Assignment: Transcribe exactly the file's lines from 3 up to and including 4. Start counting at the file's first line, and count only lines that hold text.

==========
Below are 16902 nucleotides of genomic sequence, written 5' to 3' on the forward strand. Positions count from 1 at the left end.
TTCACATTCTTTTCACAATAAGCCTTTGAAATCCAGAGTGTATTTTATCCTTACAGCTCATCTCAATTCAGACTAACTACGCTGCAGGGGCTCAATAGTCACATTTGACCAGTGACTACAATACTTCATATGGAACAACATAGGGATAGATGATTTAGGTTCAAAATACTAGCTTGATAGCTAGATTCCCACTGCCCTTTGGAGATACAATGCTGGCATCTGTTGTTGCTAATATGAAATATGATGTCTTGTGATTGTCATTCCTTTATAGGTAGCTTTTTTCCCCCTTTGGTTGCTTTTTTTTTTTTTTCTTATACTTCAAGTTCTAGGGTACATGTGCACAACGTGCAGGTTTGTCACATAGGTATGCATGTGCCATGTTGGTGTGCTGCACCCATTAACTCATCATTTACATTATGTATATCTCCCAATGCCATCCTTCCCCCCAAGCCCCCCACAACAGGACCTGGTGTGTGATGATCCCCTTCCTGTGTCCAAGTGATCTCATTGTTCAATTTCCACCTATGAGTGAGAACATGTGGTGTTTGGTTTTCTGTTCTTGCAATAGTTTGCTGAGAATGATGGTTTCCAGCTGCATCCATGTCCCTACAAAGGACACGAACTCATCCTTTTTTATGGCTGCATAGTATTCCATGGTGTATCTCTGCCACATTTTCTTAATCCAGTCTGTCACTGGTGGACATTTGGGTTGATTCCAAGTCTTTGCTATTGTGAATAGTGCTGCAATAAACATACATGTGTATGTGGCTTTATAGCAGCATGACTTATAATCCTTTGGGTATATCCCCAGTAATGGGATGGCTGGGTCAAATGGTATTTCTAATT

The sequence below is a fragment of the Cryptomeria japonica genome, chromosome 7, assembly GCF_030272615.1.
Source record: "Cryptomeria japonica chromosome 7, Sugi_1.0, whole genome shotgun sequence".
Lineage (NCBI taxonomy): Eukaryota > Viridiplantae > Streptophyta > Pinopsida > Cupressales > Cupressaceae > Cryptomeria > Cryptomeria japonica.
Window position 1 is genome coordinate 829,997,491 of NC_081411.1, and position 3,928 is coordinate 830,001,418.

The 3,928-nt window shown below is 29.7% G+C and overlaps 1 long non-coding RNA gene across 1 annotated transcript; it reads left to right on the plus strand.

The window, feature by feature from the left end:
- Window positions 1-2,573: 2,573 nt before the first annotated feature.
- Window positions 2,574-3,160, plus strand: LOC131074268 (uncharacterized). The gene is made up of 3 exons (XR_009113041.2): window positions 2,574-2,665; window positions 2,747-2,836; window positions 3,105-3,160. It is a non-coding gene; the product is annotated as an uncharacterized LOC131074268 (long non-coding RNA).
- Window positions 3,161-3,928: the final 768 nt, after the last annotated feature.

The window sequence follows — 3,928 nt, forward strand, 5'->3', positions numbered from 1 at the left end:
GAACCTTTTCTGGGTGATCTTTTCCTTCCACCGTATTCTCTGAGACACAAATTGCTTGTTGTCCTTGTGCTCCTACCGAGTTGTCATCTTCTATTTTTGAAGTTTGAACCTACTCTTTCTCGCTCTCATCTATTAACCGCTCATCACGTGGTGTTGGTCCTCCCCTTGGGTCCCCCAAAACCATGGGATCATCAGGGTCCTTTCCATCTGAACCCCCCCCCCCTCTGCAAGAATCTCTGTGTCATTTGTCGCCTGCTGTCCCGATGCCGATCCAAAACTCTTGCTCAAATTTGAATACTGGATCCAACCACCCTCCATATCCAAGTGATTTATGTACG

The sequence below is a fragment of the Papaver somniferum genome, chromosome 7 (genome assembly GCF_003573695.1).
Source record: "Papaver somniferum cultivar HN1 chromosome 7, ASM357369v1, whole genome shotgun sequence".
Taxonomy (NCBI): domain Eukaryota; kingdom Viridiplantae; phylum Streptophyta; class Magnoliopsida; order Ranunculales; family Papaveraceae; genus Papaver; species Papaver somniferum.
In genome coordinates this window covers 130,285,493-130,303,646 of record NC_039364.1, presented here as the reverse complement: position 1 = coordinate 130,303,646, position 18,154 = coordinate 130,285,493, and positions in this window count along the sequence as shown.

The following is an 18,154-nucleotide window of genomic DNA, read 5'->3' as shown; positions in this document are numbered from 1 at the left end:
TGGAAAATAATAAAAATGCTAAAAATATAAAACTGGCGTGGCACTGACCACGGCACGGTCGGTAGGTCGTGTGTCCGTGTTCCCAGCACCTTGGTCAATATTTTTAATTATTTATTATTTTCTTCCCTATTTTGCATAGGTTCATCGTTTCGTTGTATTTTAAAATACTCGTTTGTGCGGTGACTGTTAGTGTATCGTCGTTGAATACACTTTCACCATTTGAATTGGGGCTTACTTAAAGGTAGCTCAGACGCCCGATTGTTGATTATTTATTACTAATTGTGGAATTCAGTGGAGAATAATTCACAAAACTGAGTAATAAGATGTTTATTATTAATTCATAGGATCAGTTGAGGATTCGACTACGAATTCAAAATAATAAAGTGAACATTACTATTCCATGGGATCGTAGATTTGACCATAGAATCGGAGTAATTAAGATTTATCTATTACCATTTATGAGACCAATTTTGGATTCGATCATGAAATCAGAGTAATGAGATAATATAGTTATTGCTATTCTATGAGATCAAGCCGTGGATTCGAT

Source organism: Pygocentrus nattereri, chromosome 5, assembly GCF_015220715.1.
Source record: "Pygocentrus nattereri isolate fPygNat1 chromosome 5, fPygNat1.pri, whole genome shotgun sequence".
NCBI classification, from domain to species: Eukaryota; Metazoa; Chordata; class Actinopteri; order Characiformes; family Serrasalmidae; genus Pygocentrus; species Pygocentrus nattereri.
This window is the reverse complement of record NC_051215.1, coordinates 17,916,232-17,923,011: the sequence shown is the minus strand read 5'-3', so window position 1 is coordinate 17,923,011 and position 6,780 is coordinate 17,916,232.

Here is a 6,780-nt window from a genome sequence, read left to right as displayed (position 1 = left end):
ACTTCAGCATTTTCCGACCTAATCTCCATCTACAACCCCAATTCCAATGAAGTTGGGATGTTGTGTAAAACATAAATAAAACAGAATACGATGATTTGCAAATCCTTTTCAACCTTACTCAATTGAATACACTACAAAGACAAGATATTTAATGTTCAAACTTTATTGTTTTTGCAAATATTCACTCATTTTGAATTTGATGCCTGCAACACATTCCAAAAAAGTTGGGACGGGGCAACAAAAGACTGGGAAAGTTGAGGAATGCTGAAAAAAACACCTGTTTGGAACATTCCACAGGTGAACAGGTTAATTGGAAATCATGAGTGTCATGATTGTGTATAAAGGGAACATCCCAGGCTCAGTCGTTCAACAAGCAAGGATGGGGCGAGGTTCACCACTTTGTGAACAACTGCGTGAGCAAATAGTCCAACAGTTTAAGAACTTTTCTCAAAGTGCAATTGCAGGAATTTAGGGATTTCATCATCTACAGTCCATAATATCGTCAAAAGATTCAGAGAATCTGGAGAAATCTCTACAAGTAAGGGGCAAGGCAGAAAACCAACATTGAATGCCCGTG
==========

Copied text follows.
The sequence below is a fragment of the Cryptomeria japonica genome, chromosome 7, assembly GCF_030272615.1.
Source record: "Cryptomeria japonica chromosome 7, Sugi_1.0, whole genome shotgun sequence".